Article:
Don't forget to read all our How To Guides, listed to the left, for proper dollhouse assembly and finishing information.
These quarter scale buildings can be used in a variety of ways. You can decorate them to be individual gift boxes, as buildings for a model train lay out or as a Christmas village for a fireplace mantle or under a tree. Though they come enclosed on all sides, but they do feature removable roofs, so you can finish the interiors, or you can bash them into having open backs. Though I didn't do it for all of the buildings, I did bash an open back and finished the interior of The Arthur Dollhouse replica building that comes with this set. I will show you how to do this as we get further along in the assembly.
The trim that comes with this kit is made of cardboard. It is already white for those that want to have white trim. If you wish for your trim to be another color, you can paint this trim with regular craft paint. The shingles are made of cardboard too. They can also be easily painted to any color you would like or you can even apply a stain to them.
These parts are small and confusing, but thankfully they have been organized on the sheets according by building. Remove only the parts of the building you will be working on so you don’t get confused. Many of these parts are similar to eachother even if they are from different buildings so you won't be able to figure out what is what if you get ahead of yourself and mix them up.
The Carriage House
I will begin by assembling The Carriage House. I sanded the parts carefully before beginning. An Emory fingernail file is very helpful for sanding these small parts, especially the window openings.
With a lot of patience and using the easy cutter, I cut this notch on the bottom corner of the back wall of the building, so I can slip a small bulb inside of the building to light it up. You can use Christmas tree light string with white wire so it can blend with any faux snow you might want to display your buildings on. Make sure that you buy the mini cool burning, low watt bulb, light string that burns cool to the touch. This usually means 1.5 to 2.5 volt bulbs or you can use an LED Christmas light string. This is just one option of lighting, but you can certainly choose to wire your buildings, in the same way you would a dollhouse. You can also place up-lights behind them in the display area you set them up on.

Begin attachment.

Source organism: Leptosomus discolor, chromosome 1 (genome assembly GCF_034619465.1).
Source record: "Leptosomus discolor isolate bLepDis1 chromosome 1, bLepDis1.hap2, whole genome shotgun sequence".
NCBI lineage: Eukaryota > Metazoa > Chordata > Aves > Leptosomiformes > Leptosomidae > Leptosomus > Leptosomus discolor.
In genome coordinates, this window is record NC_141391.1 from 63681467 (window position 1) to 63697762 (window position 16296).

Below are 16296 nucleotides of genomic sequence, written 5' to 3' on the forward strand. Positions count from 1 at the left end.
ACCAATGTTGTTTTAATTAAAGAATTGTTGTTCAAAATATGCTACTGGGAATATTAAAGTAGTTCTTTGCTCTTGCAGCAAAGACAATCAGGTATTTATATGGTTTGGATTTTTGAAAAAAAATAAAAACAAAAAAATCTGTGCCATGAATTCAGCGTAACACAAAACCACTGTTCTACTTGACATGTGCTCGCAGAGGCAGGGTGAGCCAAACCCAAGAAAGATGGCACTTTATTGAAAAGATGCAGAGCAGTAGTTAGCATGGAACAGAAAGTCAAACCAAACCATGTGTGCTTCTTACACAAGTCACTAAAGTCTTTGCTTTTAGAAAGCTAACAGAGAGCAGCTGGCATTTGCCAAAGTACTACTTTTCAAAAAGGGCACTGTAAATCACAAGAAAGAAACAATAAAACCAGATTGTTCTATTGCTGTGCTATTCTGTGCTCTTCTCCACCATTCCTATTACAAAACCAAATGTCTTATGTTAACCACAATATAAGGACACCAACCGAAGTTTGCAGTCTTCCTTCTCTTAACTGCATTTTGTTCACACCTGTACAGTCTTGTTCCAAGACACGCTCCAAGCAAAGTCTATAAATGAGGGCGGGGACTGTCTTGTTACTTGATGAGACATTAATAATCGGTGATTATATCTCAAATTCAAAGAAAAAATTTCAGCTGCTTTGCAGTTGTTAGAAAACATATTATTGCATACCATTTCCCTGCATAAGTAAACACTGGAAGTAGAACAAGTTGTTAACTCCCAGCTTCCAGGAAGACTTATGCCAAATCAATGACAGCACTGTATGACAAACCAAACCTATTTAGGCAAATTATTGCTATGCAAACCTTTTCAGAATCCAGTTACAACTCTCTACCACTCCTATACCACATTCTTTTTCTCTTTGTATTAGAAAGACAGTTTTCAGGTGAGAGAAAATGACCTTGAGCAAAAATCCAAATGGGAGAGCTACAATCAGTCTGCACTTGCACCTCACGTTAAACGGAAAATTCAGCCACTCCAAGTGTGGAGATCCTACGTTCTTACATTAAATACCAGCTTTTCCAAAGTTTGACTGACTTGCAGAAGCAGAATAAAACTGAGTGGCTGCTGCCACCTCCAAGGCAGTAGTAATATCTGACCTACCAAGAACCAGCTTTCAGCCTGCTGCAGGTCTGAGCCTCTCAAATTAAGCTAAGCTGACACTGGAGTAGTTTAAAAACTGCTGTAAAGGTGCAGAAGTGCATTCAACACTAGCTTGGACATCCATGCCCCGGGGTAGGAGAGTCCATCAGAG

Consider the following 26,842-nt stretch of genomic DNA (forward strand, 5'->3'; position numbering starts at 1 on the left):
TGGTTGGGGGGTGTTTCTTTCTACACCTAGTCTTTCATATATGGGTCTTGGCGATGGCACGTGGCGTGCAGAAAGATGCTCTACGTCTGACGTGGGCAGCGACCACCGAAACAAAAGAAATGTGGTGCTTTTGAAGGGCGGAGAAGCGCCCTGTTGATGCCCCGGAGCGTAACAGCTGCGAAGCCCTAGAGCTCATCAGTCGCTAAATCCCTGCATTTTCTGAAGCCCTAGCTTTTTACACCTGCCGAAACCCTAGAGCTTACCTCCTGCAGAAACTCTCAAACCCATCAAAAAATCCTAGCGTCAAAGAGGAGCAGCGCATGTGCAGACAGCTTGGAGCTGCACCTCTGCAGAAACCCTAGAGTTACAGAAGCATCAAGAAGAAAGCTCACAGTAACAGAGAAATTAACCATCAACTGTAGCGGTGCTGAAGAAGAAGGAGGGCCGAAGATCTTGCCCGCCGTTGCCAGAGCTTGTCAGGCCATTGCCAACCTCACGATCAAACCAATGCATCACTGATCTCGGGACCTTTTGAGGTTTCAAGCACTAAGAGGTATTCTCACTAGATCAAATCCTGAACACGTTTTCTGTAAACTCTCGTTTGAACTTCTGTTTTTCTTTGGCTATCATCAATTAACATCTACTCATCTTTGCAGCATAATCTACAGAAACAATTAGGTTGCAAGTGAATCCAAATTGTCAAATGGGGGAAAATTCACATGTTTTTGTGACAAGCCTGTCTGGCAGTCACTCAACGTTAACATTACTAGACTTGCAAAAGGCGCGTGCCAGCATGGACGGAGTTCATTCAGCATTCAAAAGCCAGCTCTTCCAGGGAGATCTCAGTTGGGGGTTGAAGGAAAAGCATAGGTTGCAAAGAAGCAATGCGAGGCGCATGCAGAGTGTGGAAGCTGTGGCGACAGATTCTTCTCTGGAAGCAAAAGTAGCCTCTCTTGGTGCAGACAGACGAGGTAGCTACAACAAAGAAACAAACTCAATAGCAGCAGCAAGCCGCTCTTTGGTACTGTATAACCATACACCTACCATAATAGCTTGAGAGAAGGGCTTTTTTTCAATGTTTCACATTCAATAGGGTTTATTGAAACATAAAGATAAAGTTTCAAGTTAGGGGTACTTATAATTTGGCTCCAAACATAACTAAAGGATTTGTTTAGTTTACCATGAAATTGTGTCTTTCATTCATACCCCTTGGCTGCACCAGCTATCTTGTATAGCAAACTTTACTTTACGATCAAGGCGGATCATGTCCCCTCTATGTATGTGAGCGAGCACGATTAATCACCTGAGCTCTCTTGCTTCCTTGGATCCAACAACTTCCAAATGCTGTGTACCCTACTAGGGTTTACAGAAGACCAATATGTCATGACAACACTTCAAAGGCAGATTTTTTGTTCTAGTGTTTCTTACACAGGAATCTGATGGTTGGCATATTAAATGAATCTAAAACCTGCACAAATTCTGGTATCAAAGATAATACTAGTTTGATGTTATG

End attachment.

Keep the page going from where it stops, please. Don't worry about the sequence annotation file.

I assembled the structure by putting up the side and back walls first, then the floor and the other side and front wall. Make sure it's on a flat surface so the floor is flush to all the walls on all sides. I used clamps to keep it all tightly together and let it dry. I used tacky glue for the assembly.
While the structure is drying, I can paint the trim. I had to remove the trim very carefully from the sheets because they are delicate and can be easily ripped or damaged. When they are out, I had to cut with a scissor the little bumps left on the edges from where they separate from the sheet. When you paint the cardboard trim, it dries so quickly that it's almost instant. I painted all of the edges all around so no white peeks through.
Even though I am not going to finish the interiors of these buildings, I am still going to keep the roofs removable, so I can have access to position the light bulb inside.
I glued the little doors on. You really don’t have to remove them from the front wall unless you're going to hinge them. Mine fell out when I took the piece off the sheet.
I gave the little building its first coat of paint. That way, I will be able to see where it needs spackle before a second coat is applied. I will also lightly sand it before painting it again.
While the paint is drying, I prepared the roof. I put the supports on one side first and then the other. Then while the glue is still wet, I aligned them properly and left the roof to dry. You have to remember to center the supports so they don’t interfere with the walls of the house. You can do this easily by simply marking where the walls fall on the roof and then putting the supports between those lines, evenly spaced.
After the paint was dry, I glued on all of the trim and painted the inside edges of all of the windows black to match the trim. I then glued on the plastic windows, making sure the silk screening is straight.
I then began shingling the roof. The shingles come in cardboard strips so you don’t have to apply them one by one. I drew the lines on the roof and then hot glued the strips to the roof. I presented the roof, but did not glue it on. It looks great and hold wells in its place.
I put the cupola on. The roof is made of white cardboard like the trim. You will have to choose a color to paint the side edges so it matches your color scheme.
The shingles fit perfectly on the roof. I painted the underside of the roof and edges. I should have done this before shingling but I forgot. It's still easy to do after shingling so it posed no problems.
Now look at your shingle sheets very carefully. You will notice some strips that do not look like the others. These strips can be folded in the middle. These are the trims for the roof tops. I hot glued the trims to the roof top and the cupola roof top. This hides any exposed edges on the top of the roof line. I painted the underside of the building, so it has a completely finished feel to it.
Because I did not finish my buildings inside, I will have to use tissue paper to cover the windows through the inside. That way, they will appear frosted on the outside and you won't be able to see the unfinished inside when I light them.